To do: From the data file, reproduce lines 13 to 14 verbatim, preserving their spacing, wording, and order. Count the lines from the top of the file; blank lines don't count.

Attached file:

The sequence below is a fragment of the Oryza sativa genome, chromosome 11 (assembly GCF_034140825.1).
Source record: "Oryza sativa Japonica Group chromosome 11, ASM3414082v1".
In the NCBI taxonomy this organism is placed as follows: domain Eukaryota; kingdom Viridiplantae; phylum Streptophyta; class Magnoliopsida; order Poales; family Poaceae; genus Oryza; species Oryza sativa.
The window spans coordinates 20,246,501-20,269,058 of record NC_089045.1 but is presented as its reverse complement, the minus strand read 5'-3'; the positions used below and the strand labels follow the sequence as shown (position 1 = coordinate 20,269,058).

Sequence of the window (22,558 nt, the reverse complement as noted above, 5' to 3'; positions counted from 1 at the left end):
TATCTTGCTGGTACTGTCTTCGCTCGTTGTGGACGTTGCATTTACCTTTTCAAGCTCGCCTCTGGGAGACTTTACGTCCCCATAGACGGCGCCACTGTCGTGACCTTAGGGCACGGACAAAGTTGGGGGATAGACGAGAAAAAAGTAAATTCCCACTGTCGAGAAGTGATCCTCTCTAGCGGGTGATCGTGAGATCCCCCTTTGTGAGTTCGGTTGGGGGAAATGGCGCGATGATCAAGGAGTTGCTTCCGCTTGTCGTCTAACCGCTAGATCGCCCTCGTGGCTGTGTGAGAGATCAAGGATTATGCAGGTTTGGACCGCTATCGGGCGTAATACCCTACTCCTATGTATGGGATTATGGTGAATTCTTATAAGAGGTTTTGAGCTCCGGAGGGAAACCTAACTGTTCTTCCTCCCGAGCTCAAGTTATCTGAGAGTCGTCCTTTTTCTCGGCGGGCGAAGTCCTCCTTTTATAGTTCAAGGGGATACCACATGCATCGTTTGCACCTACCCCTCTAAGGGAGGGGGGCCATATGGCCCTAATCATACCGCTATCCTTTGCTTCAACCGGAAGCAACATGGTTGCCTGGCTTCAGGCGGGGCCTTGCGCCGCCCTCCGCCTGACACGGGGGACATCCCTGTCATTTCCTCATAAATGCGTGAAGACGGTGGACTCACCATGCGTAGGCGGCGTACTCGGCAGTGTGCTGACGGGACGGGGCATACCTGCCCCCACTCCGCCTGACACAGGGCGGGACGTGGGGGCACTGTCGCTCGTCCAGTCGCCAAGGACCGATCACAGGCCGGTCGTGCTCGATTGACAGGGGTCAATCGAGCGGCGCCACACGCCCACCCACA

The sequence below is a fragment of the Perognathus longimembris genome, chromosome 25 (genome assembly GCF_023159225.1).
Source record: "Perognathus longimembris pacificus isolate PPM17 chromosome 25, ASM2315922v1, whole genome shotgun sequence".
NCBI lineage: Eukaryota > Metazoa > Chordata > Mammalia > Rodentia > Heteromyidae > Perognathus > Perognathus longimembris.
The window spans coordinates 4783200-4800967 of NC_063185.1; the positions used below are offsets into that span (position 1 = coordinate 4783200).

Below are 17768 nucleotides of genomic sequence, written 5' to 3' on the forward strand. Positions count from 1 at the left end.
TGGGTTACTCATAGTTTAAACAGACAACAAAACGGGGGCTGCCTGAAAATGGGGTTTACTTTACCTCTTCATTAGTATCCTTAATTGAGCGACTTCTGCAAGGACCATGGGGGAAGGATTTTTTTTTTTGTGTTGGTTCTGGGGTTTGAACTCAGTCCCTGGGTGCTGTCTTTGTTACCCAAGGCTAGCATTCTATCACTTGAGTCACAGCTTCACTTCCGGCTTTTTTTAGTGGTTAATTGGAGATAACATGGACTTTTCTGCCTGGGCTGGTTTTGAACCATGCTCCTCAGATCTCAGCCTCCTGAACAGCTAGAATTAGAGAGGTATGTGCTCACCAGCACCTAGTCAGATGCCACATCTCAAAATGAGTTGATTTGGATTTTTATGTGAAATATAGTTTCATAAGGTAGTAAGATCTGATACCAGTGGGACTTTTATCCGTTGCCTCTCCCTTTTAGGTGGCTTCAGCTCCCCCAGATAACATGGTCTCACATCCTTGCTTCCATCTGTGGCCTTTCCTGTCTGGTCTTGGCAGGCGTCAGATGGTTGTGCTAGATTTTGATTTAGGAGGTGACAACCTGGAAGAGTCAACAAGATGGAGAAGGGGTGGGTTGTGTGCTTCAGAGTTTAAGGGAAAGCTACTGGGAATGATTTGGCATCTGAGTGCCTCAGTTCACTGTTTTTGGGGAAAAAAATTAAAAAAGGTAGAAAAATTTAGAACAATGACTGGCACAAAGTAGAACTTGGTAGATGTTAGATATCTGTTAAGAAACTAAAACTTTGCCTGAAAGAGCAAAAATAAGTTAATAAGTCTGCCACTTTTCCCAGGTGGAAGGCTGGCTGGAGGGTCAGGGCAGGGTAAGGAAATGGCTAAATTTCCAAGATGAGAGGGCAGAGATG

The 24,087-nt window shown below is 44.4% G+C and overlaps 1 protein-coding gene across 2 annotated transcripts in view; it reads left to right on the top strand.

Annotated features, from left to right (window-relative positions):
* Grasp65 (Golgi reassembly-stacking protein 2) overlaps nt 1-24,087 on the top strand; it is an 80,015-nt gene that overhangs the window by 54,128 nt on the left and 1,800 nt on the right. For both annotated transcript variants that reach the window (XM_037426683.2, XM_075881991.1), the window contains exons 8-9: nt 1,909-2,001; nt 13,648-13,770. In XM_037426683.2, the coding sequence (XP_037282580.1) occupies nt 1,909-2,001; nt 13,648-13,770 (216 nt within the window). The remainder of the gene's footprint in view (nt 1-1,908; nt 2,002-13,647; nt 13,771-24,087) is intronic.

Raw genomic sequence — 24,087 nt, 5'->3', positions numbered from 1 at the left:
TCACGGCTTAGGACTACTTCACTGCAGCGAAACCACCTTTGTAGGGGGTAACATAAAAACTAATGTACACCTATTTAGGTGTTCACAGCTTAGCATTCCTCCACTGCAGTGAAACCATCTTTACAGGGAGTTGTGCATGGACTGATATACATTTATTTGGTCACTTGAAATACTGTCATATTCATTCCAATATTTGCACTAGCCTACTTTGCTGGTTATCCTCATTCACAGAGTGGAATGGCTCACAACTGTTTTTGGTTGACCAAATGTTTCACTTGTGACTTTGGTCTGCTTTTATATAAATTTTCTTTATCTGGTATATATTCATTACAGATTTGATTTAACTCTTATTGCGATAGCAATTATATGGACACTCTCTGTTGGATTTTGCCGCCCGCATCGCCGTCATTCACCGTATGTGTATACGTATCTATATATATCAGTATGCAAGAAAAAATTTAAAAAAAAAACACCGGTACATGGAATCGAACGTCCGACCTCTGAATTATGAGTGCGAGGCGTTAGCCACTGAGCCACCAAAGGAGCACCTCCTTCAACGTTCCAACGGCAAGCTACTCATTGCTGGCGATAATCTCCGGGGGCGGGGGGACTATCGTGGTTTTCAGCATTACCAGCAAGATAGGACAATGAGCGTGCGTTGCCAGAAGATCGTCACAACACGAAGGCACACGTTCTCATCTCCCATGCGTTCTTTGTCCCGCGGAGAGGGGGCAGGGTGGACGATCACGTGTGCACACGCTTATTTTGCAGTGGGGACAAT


The 24,087-nt window shown below is 44.4% G+C and overlaps 1 protein-coding gene across 2 annotated transcripts in view; it reads left to right on the top strand.

Annotated features, from left to right (window-relative positions):